During the Andalusian period as of 711, present-day Extremadura was on the north-western marches. It was part of the Umayyad Caliphate of Córdoba, but after its definite collapse in 1031 the Caliphate fragmented into small regional kingdoms, and the lands of Extremadura were included in the Taifa of Badajoz on two taifa periods. The kingdom in turn broke up twice under Almoravid and Almohad push (1094 and 1151). After the Almohad disaster in Navas de Tolosa (1212), Extremadura fell to the Spanish troops led by Alfonso IX of León in approx. 1230.
King Ferdinand II of Aragon died in the village of Madrigalejo, Cáceres, in 1516. Pedro de Valdivia founded numerous cities in Chile (The New World) with names from small villages in Extremadura, such as Valdivia and La Serena. The capital Santiago de Chile was founded as "Santiago de Nueva Extremadura" (Santiago of New Extremadura).
The Extremaduran population, according to the 1591 census of the provinces of the Kingdom of Castile, was around 540,000 people, making up 8% of the total population of Spain. No other census was performed until 1717, when 326,358 people were counted as living in Extremadura.
While the influence of the Extremadurans was strong and undeniable, it should be noted that only 19 percent of the New World conquistadors were from the Extremadura while a larger part were from Andalusia. The makeup of each expedition was similar, with an average of 30 percent from the southern Spanish kingdom of Andalusia, 19 percent from the Extremadura, 24 percent from the core kingdoms of Old and New Castile, and the remainder from other regions in the Iberian Peninsula. Other Europeans were restricted to the odd Portuguese, Genoese, Flemish, or Greek man.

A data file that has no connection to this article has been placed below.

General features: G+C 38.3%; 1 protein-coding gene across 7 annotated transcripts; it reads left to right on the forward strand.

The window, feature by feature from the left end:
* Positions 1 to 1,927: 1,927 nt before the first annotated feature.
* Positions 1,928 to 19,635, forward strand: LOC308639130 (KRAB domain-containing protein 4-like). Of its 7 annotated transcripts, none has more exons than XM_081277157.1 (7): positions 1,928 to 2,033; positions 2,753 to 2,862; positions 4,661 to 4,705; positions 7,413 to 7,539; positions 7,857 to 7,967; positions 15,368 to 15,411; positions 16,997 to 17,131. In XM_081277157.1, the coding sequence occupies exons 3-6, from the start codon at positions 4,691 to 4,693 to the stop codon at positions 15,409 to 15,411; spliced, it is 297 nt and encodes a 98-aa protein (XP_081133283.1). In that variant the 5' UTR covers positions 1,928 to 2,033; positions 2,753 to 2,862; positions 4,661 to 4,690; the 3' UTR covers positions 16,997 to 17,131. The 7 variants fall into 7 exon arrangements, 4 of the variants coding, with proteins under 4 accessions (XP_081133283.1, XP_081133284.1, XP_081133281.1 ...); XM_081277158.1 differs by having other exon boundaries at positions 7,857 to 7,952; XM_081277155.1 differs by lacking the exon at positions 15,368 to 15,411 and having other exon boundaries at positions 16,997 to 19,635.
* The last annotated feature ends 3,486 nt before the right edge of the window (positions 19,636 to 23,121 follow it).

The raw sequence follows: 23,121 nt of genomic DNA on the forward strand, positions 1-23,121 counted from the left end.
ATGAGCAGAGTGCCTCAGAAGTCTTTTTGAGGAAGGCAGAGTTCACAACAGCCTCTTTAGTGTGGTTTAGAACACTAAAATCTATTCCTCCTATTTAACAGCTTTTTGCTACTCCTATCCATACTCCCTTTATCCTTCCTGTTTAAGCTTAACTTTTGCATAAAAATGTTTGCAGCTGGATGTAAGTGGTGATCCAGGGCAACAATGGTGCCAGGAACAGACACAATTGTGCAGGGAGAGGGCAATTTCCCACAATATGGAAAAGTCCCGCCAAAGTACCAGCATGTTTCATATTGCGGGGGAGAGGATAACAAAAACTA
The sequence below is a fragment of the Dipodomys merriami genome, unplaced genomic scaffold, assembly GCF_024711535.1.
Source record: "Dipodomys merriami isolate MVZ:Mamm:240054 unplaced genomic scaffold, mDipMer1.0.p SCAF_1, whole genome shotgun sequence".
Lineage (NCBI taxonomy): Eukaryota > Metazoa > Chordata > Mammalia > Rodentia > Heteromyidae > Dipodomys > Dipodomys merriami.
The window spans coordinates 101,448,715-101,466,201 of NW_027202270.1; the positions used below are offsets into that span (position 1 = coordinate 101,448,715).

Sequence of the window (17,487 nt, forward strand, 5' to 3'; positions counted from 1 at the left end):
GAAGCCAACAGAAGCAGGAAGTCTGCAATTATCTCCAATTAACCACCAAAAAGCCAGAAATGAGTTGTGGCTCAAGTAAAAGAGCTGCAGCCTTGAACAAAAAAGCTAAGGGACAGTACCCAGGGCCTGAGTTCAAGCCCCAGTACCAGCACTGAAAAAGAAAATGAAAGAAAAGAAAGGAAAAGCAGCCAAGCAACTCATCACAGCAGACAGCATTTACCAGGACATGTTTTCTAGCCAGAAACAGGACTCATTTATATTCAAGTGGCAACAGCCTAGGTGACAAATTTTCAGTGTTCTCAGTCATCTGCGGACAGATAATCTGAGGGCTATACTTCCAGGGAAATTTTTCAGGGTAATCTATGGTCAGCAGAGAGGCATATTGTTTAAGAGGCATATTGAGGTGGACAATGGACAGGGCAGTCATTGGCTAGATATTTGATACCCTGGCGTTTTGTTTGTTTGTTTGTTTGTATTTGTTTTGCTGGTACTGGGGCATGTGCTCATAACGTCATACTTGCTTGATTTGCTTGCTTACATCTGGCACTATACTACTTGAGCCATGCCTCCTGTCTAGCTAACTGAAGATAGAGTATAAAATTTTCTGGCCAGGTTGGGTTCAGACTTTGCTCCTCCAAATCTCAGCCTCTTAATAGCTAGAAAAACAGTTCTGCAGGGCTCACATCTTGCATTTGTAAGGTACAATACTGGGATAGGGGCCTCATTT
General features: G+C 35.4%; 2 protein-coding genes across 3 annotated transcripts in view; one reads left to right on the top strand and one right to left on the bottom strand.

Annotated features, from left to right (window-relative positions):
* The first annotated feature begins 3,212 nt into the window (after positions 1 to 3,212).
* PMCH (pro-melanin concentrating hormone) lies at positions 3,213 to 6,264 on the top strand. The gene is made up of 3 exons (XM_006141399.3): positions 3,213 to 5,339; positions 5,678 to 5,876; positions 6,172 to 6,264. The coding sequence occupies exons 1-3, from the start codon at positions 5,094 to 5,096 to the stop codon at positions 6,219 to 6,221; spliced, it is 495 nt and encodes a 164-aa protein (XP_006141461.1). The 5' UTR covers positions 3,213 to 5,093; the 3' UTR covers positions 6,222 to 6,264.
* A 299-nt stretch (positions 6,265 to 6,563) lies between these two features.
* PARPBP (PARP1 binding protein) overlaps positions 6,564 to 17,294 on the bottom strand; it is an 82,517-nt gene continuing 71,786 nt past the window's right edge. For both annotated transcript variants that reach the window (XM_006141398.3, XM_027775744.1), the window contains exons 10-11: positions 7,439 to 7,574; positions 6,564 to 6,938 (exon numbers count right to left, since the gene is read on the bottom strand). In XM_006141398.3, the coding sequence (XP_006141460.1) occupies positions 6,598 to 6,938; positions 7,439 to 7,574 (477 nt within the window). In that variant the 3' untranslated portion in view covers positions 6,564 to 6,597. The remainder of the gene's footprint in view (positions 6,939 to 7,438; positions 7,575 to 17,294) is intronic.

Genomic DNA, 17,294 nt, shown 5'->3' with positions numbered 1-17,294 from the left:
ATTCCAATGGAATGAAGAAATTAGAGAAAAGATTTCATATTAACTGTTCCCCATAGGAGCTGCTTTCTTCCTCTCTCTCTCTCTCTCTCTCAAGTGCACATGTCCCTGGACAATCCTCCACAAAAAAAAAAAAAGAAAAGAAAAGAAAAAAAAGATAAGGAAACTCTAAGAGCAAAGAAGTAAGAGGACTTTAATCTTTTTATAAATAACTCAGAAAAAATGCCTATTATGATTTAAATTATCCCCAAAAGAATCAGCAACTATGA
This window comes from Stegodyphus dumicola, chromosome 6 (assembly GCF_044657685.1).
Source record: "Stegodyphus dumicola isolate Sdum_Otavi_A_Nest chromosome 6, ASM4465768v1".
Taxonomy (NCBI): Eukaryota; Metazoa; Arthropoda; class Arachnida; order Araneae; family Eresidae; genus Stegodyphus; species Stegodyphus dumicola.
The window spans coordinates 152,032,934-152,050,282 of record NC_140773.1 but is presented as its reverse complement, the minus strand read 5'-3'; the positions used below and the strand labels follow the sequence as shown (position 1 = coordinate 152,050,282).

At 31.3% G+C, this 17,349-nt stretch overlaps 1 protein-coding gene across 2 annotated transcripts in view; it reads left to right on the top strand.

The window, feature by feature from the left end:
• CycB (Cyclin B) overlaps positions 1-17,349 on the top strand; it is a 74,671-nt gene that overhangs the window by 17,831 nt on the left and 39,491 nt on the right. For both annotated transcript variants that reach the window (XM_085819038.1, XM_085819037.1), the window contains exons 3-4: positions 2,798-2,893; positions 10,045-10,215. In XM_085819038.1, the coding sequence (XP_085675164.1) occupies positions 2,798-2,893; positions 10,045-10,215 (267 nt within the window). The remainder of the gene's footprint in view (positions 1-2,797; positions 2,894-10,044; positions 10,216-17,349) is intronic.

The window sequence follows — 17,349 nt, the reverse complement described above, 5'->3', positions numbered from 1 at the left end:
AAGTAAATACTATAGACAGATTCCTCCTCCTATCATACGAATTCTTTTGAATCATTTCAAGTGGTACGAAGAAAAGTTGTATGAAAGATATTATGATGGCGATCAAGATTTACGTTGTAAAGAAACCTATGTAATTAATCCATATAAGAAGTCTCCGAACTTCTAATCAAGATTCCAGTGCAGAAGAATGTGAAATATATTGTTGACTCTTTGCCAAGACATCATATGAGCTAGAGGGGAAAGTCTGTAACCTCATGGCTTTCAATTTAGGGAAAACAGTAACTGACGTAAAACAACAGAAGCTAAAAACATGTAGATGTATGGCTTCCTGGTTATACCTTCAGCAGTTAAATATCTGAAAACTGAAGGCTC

Extremadura was and is, the least favored economically of the Spanish regions. For centuries, the lack of opportunities turned this land into a source of emigrants to other Spanish regions and to the rest of the world. For many years, the Extremadura region was the border region between Christian and Moorish Spain. As a result, their inhabitants were quite literally "living on the edge." As a result, they produced a large number of so-called "desperado" type conquerors. One could suggest that America's most renowned Indian fighters (e.g. Buffalo Bill Cody or George A. Custer) were products of the American west and southwest and that the most renowned fighters against Mexico like Davy Crockett were Texans, rather than the Atlantic seaboard. This thought should be explored.
It is suggested that after the conquest of Granada in1492 many of the reconquistadores went home to the north. However, the more local Extremadurans being closer to ongoing historical changes were tempted to try something new as opposed to their more comfortable cousins who had gone back to the north to be at court to remain in favor with their lords.